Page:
The subject invention provides a system and method of providing emergency response to a user carrying a user device. The method establishes a monitoring database including identifications for a plurality of user devices and user information associated with each of the user devices. The monitoring database includes contacts to be contacted in an emergency for each user of each user device and receives priority information for the contacts and methods of notifying the contacts. An internet protocol (IP) address is established for the monitoring database and for each user device. Communication is established between one of the user devices and the monitoring database and the priority information is retrieved. The monitoring database automatically process the priority information to notify the contact of the emergency using either internet protocols or public-switched telephone networks.
The subject invention overcomes the inadequacies that characterize the related art systems. The subject invention allows the user to establish communication using internet protocols directly through the user device with the contact over the Internet. So long as the device is within arms reach, the user requests immediate assistance by notifying the monitoring database and the monitoring database assess the emergency and alert the contacts or emergency personnel.
Other advantages of the present invention will be readily appreciated as the same becomes better understood by reference to the following detailed description when considered in connection with the accompanying drawings wherein:
Referring to the Figures, wherein like numerals indicate like parts throughout the several views, an emergency alert system is disclosed generally at 30 in
Both the cellular network and the cradle 48 are connected to the Internet 36. Therefore, the user device 32 preferably only communicates with one of the cellular network or the cradle 48 at any given instant. However, there may be times when communicating over both is desirable. Both the cellular modem 40 and the cradle 48 are capable of transmitting signals based on IP and support Voice-over Internet Protocol (VoIP), which will be described in more detail below. The VoIP is shown as thicker linkages in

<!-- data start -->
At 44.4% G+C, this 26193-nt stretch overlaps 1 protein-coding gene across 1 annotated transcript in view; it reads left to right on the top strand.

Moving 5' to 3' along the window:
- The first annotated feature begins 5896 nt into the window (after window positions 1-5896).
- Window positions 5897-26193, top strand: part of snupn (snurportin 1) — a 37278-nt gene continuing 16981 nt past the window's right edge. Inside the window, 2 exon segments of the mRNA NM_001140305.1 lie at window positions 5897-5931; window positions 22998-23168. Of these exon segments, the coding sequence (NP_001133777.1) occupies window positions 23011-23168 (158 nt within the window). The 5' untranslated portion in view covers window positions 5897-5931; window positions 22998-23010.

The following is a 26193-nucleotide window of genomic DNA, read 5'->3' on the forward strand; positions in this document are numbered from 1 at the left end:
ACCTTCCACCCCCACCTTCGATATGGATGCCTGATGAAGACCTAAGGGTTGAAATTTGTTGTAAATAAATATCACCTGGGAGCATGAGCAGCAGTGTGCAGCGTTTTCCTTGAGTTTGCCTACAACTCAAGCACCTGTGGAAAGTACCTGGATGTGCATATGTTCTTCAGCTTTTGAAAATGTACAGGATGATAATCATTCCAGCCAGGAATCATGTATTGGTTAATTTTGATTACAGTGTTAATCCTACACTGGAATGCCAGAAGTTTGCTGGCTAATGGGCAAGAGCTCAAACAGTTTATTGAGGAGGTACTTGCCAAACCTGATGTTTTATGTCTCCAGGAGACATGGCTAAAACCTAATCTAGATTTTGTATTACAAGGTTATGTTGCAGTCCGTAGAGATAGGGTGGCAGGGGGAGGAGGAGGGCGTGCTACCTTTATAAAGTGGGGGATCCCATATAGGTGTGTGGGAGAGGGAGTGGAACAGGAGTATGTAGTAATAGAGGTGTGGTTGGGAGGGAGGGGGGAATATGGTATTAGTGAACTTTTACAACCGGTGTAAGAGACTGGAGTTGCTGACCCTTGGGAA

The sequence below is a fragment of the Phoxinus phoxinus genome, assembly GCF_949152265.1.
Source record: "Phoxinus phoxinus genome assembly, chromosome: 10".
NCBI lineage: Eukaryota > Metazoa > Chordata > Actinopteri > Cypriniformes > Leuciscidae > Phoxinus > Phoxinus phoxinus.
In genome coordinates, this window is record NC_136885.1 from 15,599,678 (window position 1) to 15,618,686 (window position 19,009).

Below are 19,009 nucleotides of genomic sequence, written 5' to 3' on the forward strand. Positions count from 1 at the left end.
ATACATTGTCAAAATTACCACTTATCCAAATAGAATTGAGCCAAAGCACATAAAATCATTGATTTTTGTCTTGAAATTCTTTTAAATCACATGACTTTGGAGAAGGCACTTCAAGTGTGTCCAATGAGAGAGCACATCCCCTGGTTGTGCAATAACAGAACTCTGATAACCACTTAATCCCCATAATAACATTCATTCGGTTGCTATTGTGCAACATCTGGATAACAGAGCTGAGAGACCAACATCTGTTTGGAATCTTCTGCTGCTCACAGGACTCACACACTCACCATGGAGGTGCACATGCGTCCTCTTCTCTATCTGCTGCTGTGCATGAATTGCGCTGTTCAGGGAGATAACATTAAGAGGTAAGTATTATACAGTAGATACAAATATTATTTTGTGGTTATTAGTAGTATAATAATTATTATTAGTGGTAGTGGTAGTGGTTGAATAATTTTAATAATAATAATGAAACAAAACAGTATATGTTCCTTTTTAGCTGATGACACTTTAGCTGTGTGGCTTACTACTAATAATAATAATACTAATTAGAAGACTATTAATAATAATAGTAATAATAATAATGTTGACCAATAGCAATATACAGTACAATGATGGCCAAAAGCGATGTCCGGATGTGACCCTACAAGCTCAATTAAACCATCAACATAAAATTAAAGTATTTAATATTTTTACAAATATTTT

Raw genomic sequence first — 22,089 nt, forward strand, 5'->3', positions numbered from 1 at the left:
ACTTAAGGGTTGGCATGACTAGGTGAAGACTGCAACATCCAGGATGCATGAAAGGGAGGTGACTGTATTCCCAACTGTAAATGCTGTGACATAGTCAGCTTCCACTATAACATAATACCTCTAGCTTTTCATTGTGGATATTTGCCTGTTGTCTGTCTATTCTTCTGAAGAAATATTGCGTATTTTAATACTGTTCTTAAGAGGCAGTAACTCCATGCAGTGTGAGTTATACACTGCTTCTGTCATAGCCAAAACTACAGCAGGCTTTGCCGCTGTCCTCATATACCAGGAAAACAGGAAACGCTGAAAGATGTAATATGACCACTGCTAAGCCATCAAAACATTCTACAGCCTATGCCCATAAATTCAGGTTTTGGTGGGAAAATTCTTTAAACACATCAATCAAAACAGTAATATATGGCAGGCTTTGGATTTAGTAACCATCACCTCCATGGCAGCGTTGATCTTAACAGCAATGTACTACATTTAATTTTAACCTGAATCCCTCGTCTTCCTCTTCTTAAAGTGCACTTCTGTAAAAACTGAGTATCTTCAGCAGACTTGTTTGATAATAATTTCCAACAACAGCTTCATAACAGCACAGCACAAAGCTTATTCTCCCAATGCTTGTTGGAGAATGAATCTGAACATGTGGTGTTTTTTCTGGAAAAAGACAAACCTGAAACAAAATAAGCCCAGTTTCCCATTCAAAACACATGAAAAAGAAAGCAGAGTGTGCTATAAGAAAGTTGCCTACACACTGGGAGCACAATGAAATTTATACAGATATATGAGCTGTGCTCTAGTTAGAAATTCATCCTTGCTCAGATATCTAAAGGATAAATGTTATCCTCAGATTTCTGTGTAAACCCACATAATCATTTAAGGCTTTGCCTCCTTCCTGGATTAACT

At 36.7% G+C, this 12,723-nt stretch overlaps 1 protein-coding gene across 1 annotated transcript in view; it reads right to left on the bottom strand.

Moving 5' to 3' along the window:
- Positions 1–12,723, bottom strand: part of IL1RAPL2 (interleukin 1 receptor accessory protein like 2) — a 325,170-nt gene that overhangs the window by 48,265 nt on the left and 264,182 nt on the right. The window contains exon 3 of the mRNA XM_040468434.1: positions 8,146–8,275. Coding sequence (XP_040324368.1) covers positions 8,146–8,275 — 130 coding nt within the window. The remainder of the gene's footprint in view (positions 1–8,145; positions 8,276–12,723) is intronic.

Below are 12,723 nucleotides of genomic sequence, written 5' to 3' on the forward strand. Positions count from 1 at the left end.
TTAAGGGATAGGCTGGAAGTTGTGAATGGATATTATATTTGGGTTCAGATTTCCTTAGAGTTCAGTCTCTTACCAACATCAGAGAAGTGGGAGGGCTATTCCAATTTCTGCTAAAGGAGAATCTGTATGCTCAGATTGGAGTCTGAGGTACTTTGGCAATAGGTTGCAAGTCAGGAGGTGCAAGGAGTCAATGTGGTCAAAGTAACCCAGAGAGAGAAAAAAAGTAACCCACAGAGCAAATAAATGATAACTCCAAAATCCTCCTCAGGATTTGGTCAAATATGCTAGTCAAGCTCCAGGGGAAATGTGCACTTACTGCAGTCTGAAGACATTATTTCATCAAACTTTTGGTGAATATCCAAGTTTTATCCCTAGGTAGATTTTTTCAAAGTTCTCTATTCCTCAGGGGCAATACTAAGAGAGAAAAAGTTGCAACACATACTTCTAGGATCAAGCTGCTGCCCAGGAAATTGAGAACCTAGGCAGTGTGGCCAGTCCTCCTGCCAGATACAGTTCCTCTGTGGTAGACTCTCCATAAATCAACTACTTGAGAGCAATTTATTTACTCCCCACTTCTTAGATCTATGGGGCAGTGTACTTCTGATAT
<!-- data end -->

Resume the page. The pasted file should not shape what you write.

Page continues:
The monitoring database 34 has an IP address and is also connected to the Internet 36 to receive and transmit signals from and to the user device 32. The monitoring database 34 is preferably a server as understood by those skilled in the art. The monitoring database 34 includes a gateway 54 that is preferably connected to a public switched telephone network (PSTN) 56 for transmitting voice and voice/data servers 58 for transmitting voice and data over the Internet 36.
The monitoring database 34 includes identifications for a plurality of user devices 32 and user information associated with each of the user devices 32. The user information includes a list of contacts to be contacted in an emergency for each user of each user device 32. The contacts may be defined by the user and the list may be accessible through any web-based application to allow the user to update or modify the list. The term contact is interchangeable with the term angel as used in the Figures. Selected contacts may have administrator level access to update and modify the list on behalf of the user, especially when the user is elderly. The list of contacts includes a preferred method of contacting each of the contacts and each contact may have multiple methods of being contacted in successive order. For example, the monitoring database 34 may attempt to notify the contact at a home telephone number, then a work telephone number, then a cellular telephone number, then a pager, and then by email. Additionally, each contact may have specified times that each number is the preferred contact and it may also depend upon the scenario or emergency.
After a predetermined number of attempts to one contact, the monitoring database 34 may then proceed to the next contact and attempt to notify them of the incident or emergency. One advantage of the subject invention is that the monitoring database 34 may notify the contact using either the PSTN 56 or the Internet 36 through the servers 58 using VoIP, short message service (SMS), and the like, for those supported devices, such as the home telephone number, pager, email, etc. In